Seven Recommendations for Implementation of FAIR Practice - Draft for Consultation
How to move from FAIR principles to FAIR practice? During the past year, the FAIR practice task force under the umbrella of the EOSC FAIR Working Group has been gathering its understanding of the current state of FAIR practices across diverse communities, and making recommendations aimed primarily at research funders and policymakers on how to ensure that "FAIR" provides maximum value in the European Open Science Cloud.
Data sharing has not changed, but the pandemic highlights not only how important data sharing is (like other crises have, for instance, the climate crisis) but how it spotlights larger issues in our data sharing social and technical infrastructure.
Data sharing and COVID-19- the pandemic is changing the way scientists work and talk to each other. The Early Career Researchers advisory board at Wellcome Open Research discuss how COVID-19 is changing science.
A Realistic Guide to Making Data Available Alongside Code to Improve Reproducibility
Data makes science possible. Sharing data improves visibility, and makes the research process transparent. This increases trust in the work, and allows for independent reproduction of results. However, a large proportion of data from published research is often only available to the original authors. Despite the obvious benefits of sharing data, and scientists' advocating for the importance of sharing data, most advice on sharing data discusses its broader benefits, rather than the practical considerations of sharing. This paper provides practical, actionable advice on how to actually share data alongside research. The key message is sharing data falls on a continuum, and entering it should come with minimal barriers.
The U.S. National Institutes of Health (NIH) is in the midst of digesting public comments toward finalizing a data sharing policy. Although the draft policy is generally supportive of data sharing, it needs strengthening if we are to collectively achieve a long-standing vision of open science built on the FAIR principles.
What Should Be the Essential Baseline Practices for Repositories That Manage Research Data?
COAR and SPARC have published a joint response to the OSTP Request for Public Comment on Draft Desirable Characteristics of Repositories for Managing and Sharing Data Resulting From Federally Funded Research. Good data management is critical for ensuring validation, transparency of research findings, as well as to maximize impact and value of publicly-funded research through data reuse.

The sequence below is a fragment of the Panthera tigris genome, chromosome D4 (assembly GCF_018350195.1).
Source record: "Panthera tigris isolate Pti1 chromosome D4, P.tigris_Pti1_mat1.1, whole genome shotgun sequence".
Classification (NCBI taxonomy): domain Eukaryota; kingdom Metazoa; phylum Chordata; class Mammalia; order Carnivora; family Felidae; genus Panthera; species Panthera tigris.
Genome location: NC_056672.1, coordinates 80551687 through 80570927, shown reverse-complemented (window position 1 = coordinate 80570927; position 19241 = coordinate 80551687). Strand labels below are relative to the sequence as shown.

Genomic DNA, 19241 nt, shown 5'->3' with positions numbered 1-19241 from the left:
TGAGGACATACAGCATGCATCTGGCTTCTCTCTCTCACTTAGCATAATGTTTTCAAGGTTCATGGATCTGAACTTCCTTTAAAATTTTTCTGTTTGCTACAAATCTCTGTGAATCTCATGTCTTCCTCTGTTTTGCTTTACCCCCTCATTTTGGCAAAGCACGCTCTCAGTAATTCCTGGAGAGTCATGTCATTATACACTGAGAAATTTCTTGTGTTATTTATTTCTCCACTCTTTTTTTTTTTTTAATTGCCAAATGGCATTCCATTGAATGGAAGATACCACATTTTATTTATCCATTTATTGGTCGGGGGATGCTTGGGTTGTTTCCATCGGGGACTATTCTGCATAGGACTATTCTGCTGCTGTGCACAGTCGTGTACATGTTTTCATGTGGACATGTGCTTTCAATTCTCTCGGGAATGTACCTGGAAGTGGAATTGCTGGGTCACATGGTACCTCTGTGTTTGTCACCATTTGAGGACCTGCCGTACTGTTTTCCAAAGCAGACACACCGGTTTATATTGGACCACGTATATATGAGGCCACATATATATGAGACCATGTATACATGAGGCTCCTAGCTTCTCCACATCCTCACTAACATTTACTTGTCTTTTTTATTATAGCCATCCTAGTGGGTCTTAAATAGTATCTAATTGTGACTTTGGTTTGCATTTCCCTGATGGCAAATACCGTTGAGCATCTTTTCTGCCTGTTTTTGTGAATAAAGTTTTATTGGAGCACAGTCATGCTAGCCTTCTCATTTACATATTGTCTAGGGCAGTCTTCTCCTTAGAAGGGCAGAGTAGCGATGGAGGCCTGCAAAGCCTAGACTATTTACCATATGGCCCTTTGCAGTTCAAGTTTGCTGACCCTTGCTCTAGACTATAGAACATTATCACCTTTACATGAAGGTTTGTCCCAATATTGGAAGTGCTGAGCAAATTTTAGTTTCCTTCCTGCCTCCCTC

Of Mythical Beasts and Zero-Embargo Mandates | Advancing Discovery | Springer Nature
Last year, everyone in U.S. academic publishing had strong opinions about a mythical beast that all had heard about but none had actually seen: a rumored Executive Order from the White House Office of Science and Technology that would mandate immediate public availability of research results by federally-funded authors.
Open science should be boosted in 2020 as the number of journals with research data policies increases as a result of collective action by publishers, who are being encouraged to adopt a new common framework for journal data policies.
Researchers Call on EU Institutions to Ensure Free Circulation of Scientific Knowledge
A joint statement calling on EU institutions to ensure the right of researchers to share their research findings without embargoes or restrictions has today been issued by the Young Academy of Europe and other organisations representing early-career and senior researchers in Europe and beyond.
The “A” of FAIR - As Open as Possible, as Closed as Necessary
This work aims to solve accessibility problems related to the protection of personal data in the digital era and to achieve a responsible access to and responsible use of health data. We strongly suggest associating each data set with FAIR metadata describing both the type of data collected and the accessibility conditions by considering data protection obligations and ethical and regulatory requirements.
'We're Opening Everything': Scientists Share Coronavirus Data in Unprecedented Way to Contain, Treat Disease
Normally, science is highly competitive and secretive, with universities and private sector companies patenting knowledge, scientific journals putting research behind paywalls and all research peer-reviewed before the data is released. But for the moment those barriers have fallen as scientists share research and work together to battle this coronavirus epidemic.
Great strides have been made to encourage researchers to archive data created by research and provide the necessary systems to support their storage. Additionally it is recognised that data are meaningless unless their provenance is preserved, through appropriate meta-data. Alongside this is a pressing need to ensure the quality and archiving of the software that generates data, through simulation, control of experiment or data-collection and that which analyses, modifies and draws value from raw data.